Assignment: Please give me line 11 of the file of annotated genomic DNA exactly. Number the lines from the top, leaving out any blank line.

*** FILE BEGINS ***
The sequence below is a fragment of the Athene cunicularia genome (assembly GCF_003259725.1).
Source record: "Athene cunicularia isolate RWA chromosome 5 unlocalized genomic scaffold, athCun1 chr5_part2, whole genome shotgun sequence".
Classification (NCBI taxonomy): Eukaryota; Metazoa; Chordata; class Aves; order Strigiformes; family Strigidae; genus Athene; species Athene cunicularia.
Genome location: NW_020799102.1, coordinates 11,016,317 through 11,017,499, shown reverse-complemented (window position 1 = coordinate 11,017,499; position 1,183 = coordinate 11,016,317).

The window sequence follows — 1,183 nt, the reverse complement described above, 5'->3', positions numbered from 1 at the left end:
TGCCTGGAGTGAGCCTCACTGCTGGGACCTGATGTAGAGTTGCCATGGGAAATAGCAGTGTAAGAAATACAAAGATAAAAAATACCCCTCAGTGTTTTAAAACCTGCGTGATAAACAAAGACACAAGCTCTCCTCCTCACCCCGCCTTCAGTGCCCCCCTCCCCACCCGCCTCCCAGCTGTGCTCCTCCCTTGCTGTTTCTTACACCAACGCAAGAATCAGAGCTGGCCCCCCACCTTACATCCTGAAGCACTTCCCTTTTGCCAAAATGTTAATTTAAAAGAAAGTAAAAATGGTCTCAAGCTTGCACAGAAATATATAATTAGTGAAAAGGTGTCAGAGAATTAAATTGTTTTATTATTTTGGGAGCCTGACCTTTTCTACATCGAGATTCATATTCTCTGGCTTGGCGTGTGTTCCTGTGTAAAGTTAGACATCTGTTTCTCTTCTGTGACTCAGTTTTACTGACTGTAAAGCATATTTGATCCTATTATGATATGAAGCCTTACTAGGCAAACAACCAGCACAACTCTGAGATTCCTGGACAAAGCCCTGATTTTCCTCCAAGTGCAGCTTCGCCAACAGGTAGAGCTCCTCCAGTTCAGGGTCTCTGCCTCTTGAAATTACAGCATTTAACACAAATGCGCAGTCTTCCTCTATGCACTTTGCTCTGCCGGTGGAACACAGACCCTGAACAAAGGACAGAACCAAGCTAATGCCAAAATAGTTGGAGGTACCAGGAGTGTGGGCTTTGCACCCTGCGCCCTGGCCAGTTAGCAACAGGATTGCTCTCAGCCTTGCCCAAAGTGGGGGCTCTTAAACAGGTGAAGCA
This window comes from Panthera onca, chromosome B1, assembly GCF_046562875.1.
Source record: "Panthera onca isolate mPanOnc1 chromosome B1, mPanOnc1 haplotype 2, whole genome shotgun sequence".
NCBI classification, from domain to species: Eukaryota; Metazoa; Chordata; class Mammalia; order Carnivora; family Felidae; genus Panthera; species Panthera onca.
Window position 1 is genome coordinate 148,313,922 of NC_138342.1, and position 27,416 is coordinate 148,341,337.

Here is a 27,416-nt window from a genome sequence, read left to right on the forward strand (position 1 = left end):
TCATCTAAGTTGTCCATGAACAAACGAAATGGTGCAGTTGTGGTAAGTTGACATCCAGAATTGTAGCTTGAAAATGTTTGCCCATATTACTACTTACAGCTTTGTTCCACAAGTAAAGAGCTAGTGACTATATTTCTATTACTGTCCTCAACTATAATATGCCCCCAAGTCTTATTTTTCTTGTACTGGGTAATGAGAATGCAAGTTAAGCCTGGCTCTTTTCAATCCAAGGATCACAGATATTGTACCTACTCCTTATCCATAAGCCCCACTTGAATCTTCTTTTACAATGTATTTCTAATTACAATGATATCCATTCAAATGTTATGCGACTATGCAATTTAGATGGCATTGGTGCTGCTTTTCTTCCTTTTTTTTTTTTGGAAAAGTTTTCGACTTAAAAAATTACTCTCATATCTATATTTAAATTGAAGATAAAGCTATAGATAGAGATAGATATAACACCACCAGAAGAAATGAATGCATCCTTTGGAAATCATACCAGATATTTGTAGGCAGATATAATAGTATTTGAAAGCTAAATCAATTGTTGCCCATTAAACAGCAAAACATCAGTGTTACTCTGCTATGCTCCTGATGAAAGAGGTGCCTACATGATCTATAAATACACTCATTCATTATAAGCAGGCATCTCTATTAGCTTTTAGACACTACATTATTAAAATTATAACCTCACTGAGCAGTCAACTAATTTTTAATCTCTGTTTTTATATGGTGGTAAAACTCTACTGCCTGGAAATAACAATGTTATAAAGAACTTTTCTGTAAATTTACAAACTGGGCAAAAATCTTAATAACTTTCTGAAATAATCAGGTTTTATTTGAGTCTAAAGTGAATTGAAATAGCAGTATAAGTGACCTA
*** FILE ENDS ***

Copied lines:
Here is a 27,416-nt window from a genome sequence, read left to right on the forward strand (position 1 = left end):